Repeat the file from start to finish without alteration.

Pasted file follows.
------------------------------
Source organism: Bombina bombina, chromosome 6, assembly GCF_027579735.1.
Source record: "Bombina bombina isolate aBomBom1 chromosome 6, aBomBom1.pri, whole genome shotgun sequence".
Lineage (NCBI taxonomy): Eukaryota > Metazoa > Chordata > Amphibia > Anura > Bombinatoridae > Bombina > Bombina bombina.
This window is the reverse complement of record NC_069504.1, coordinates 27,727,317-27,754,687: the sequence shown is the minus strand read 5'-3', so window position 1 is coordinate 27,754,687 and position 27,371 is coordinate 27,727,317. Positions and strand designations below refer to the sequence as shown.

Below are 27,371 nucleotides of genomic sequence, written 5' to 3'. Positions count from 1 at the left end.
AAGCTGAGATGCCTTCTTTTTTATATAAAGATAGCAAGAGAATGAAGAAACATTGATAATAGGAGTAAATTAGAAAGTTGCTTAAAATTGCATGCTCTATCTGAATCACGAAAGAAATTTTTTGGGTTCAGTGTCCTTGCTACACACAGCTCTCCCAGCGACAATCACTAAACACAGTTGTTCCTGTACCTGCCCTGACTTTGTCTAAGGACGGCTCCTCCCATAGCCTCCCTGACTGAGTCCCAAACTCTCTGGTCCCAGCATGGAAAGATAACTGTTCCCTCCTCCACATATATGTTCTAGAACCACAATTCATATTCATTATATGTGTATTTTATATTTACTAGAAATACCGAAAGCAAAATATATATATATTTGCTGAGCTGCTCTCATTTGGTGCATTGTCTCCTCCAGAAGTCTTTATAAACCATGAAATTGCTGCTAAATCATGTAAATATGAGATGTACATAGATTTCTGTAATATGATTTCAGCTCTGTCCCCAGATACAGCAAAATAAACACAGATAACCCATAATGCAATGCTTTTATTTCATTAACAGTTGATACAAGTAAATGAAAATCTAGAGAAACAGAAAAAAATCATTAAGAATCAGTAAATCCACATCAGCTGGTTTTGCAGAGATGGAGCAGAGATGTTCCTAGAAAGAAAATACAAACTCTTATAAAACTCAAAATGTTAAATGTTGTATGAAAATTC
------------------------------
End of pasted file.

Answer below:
Source organism: Bombina bombina, chromosome 6, assembly GCF_027579735.1.
Source record: "Bombina bombina isolate aBomBom1 chromosome 6, aBomBom1.pri, whole genome shotgun sequence".
Lineage (NCBI taxonomy): Eukaryota > Metazoa > Chordata > Amphibia > Anura > Bombinatoridae > Bombina > Bombina bombina.
This window is the reverse complement of record NC_069504.1, coordinates 27,727,317-27,754,687: the sequence shown is the minus strand read 5'-3', so window position 1 is coordinate 27,754,687 and position 27,371 is coordinate 27,727,317. Positions and strand designations below refer to the sequence as shown.

Below are 27,371 nucleotides of genomic sequence, written 5' to 3'. Positions count from 1 at the left end.
AAGCTGAGATGCCTTCTTTTTTATATAAAGATAGCAAGAGAATGAAGAAACATTGATAATAGGAGTAAATTAGAAAGTTGCTTAAAATTGCATGCTCTATCTGAATCACGAAAGAAATTTTTTGGGTTCAGTGTCCTTGCTACACACAGCTCTCCCAGCGACAATCACTAAACACAGTTGTTCCTGTACCTGCCCTGACTTTGTCTAAGGACGGCTCCTCCCATAGCCTCCCTGACTGAGTCCCAAACTCTCTGGTCCCAGCATGGAAAGATAACTGTTCCCTCCTCCACATATATGTTCTAGAACCACAATTCATATTCATTATATGTGTATTTTATATTTACTAGAAATACCGAAAGCAAAATATATATATATTTGCTGAGCTGCTCTCATTTGGTGCATTGTCTCCTCCAGAAGTCTTTATAAACCATGAAATTGCTGCTAAATCATGTAAATATGAGATGTACATAGATTTCTGTAATATGATTTCAGCTCTGTCCCCAGATACAGCAAAATAAACACAGATAACCCATAATGCAATGCTTTTATTTCATTAACAGTTGATACAAGTAAATGAAAATCTAGAGAAACAGAAAAAAATCATTAAGAATCAGTAAATCCACATCAGCTGGTTTTGCAGAGATGGAGCAGAGATGTTCCTAGAAAGAAAATACAAACTCTTATAAAACTCAAAATGTTAAATGTTGTATGAAAATTC